Dr Paul Rodway

Senior Lecturer


BSc (Hons) Psychology, 1st Class, University of East London.

MSc, Intelligent Systems, Brunel University.

PhD, The effects of nicotine on attention, University of Sussex.


Paul Rodway is a research-active Experimental Psychologist and Senior Lecturer in Psychology. Paul joined the department in September 2008, having previously worked as a psychology lecturer at the University of Bradford and the University of Abertay Dundee.  Paul currently supervises three PhD students.

Paul is an assessment officer for the psychology department.

Email: p.rodway@chester.ac.uk

Personal Website: http://rodwaypaul.wix.com/rodwaypaul1


At undergraduate level, Paul Rodway is currently co-module leader on third-year Biological Psychology and teaches on second-year Cognitive Psychology, and the cognitive component of the first year Core Topics Module. He also provides project supervision for final year Research Dissertations and he teaches at postgraduate level, contributing to the teaching of Research Methods and Biological Psychology.


Paul’s research is primarily in experimental psychology, with a focus on hemispheric differences in functioning, the perception of emotion (facial or vocal), aesthetics, and factors that influence preferences and decisions.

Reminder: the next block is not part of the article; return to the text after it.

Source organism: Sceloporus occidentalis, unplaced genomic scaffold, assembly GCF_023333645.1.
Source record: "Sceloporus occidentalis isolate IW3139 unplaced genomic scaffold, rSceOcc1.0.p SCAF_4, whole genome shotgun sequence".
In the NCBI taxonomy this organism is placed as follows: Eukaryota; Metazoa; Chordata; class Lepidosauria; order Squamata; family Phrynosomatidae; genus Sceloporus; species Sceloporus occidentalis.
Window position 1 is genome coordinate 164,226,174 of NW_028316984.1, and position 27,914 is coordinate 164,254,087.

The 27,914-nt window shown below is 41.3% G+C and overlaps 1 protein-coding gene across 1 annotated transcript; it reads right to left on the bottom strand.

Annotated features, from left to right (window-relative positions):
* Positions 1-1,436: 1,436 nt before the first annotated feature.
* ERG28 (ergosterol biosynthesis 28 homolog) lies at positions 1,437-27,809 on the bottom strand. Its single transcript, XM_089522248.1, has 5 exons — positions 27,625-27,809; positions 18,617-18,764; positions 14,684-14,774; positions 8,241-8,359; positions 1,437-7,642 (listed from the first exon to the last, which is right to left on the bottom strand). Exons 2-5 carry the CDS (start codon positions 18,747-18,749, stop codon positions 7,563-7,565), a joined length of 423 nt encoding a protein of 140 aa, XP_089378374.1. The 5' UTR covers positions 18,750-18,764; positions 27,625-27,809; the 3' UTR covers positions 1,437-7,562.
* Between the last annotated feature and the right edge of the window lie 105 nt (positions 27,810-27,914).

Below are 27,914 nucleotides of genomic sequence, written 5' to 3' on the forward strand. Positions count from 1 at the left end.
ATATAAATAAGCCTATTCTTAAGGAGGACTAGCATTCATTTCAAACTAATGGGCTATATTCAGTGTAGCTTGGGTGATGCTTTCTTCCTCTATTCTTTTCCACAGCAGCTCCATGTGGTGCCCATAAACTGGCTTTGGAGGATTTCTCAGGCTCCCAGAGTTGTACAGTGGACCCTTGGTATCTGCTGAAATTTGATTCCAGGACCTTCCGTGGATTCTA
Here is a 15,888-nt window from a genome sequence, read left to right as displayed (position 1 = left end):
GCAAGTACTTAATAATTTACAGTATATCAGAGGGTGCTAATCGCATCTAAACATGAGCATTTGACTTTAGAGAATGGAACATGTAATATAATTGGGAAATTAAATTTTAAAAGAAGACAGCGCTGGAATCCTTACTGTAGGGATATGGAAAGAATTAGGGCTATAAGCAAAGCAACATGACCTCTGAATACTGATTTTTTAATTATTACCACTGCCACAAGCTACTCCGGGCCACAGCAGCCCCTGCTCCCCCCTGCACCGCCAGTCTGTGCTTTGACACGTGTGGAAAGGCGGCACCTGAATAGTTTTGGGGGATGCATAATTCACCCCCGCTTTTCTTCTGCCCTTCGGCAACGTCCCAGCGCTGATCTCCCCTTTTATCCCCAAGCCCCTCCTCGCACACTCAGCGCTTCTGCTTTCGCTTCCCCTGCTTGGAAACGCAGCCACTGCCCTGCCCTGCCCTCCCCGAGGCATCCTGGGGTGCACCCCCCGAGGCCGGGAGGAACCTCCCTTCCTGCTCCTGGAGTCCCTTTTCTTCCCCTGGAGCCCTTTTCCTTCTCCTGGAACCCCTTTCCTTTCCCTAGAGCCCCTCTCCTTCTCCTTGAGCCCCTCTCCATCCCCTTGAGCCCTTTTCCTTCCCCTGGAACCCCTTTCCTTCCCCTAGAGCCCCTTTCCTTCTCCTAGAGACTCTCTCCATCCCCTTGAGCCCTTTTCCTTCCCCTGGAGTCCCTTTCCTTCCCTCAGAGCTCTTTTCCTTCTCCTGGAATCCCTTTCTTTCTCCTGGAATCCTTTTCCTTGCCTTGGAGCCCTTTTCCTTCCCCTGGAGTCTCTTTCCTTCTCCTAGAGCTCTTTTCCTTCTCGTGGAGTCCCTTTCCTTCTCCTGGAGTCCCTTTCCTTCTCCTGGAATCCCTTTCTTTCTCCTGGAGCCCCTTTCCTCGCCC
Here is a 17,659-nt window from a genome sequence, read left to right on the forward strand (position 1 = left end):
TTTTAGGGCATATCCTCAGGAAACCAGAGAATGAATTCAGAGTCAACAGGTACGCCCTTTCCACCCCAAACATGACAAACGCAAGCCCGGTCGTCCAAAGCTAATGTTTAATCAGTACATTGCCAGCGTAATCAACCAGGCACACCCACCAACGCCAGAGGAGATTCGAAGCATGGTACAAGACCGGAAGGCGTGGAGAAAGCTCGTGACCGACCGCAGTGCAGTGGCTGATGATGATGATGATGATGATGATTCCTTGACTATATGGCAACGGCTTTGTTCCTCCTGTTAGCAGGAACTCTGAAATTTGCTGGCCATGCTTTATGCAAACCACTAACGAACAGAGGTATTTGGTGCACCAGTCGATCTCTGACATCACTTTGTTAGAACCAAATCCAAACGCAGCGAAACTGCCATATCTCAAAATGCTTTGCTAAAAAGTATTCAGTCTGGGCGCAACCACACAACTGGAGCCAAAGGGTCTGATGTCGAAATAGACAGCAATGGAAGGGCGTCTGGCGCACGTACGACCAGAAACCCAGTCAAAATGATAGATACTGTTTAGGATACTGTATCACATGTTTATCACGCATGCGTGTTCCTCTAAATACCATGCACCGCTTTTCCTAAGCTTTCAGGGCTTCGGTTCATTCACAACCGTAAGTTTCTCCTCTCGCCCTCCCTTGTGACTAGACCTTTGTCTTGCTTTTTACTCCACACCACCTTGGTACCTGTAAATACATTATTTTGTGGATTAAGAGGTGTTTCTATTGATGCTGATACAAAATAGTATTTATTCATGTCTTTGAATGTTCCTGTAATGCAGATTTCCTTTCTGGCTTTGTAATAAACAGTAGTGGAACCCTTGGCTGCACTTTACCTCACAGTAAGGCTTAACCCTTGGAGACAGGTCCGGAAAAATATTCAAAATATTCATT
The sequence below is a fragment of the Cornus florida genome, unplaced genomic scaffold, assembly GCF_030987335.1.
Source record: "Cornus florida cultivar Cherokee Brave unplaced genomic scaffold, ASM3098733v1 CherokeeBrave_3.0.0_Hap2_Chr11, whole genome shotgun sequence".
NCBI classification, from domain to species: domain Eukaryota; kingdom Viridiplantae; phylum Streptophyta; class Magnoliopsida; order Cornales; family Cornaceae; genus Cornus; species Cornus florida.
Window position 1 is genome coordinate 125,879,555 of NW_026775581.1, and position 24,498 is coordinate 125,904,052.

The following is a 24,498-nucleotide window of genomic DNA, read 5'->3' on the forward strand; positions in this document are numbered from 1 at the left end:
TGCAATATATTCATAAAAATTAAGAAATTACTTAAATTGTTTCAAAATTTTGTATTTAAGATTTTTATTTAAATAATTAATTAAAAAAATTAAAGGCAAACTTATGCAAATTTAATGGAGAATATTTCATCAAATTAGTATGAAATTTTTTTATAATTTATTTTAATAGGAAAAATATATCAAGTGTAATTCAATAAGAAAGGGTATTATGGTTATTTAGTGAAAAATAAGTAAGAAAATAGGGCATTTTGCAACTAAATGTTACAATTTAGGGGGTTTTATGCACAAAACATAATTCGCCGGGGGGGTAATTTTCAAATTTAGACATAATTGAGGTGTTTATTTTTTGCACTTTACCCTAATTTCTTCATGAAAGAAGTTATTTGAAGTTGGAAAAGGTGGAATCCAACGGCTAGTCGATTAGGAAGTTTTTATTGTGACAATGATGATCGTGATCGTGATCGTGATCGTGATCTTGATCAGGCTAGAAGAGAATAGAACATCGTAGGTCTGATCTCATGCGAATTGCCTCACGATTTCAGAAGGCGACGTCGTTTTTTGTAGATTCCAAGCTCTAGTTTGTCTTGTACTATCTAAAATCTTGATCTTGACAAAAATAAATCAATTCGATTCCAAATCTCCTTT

Published work

Journal articles:

Schepman, A., Kirkham, J., Rodway, P., Lambert, J. & Locke, A. (2018). Shared meaning in children’s evaluations of art: A computational analysis. Psychology of Aesthetics, Creativity and the Arts. http://psycnet.apa.org/doi/10.1037/aca0000159

Rodway P.,  Schepman A.,  Crossley B., & Lee, J. (2018). A leftward perceptual asymmetry when judging the attractiveness of visual patterns, Laterality: Asymmetries of Body, Brain and Cognition, DOI: 10.1080/1357650X.2018.1461897

Schepman, A., Rodway, P., Cornmell, L., Smith, B., de Sa, S. L., Borwick, C., & Belfon-Thompson, E. (2017). Right-ear precedence and vocal emotion contagion: The role of the left hemisphere. Laterality: Asymmetries of Body, Brain and Cognition, 1-28. (Free Open Access for a limited number of downloads). http://www.tandfonline.com/eprint/wUwdYGkREA8JWvbgbPBn/full

Rodway, P. Schepman, A. & Thoma, V. (2016). Reachability Does Not Explain the Middle Preference: A Comment on Bar-Hillel (2015). i-Perception 7 (2), 2041669516639959

Rodway, P., Kirkham J., Schepman, A., Lambert, J., Locke, A. (2016). The development of shared liking of representational but not abstract art in primary school children and their justifications for liking. Frontiers in Human Neuroscience, 10 (21).

Schepman, A., Rodway, P. & Pritchard, H. (in press, available online 2015). Right-lateralized unconscious, but not conscious, processing of affective environmental sounds. Laterality: Asymmetries of Body, Brain and Cognition, 21(4-6), 606-623. https://doi.org/10.1080/1357650X.2015.1105245

Schepman, A. Rodway, P. & Pullen, S. J. (2015). Greater cross-viewer similarity of semantic associations for representational than for abstract artworks. Journal of Vision, 15(14):12, 1–6.

Schepman, A., Rodway, P., Pullen, S., & Kirkham, J. (2015). Shared liking and association valence for representational art but not abstract art. Journal of Vision, 15, 11. doi:10.1167/15.5.11